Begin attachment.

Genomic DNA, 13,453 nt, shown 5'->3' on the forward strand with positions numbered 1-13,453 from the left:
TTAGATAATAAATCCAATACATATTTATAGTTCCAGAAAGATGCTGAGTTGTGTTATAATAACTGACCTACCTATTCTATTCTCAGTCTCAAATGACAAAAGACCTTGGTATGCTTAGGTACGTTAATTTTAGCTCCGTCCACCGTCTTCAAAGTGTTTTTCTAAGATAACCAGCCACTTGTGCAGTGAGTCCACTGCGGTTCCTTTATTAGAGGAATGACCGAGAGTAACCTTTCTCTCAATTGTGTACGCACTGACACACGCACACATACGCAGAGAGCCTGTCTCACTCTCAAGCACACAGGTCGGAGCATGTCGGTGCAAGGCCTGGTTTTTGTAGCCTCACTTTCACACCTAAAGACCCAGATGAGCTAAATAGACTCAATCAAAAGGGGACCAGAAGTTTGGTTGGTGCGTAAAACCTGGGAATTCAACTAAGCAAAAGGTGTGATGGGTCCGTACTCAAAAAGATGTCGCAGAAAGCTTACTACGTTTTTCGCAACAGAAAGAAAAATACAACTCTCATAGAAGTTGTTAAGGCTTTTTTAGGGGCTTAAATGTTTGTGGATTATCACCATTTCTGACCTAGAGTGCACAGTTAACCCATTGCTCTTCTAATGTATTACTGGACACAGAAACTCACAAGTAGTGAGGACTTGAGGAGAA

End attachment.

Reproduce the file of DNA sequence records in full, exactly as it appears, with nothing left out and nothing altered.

Genomic DNA, 13,453 nt, shown 5'->3' on the forward strand with positions numbered 1-13,453 from the left:
TTAGATAATAAATCCAATACATATTTATAGTTCCAGAAAGATGCTGAGTTGTGTTATAATAACTGACCTACCTATTCTATTCTCAGTCTCAAATGACAAAAGACCTTGGTATGCTTAGGTACGTTAATTTTAGCTCCGTCCACCGTCTTCAAAGTGTTTTTCTAAGATAACCAGCCACTTGTGCAGTGAGTCCACTGCGGTTCCTTTATTAGAGGAATGACCGAGAGTAACCTTTCTCTCAATTGTGTACGCACTGACACACGCACACATACGCAGAGAGCCTGTCTCACTCTCAAGCACACAGGTCGGAGCATGTCGGTGCAAGGCCTGGTTTTTGTAGCCTCACTTTCACACCTAAAGACCCAGATGAGCTAAATAGACTCAATCAAAAGGGGACCAGAAGTTTGGTTGGTGCGTAAAACCTGGGAATTCAACTAAGCAAAAGGTGTGATGGGTCCGTACTCAAAAAGATGTCGCAGAAAGCTTACTACGTTTTTCGCAACAGAAAGAAAAATACAACTCTCATAGAAGTTGTTAAGGCTTTTTTAGGGGCTTAAATGTTTGTGGATTATCACCATTTCTGACCTAGAGTGCACAGTTAACCCATTGCTCTTCTAATGTATTACTGGACACAGAAACTCACAAGTAGTGAGGACTTGAGGAGAA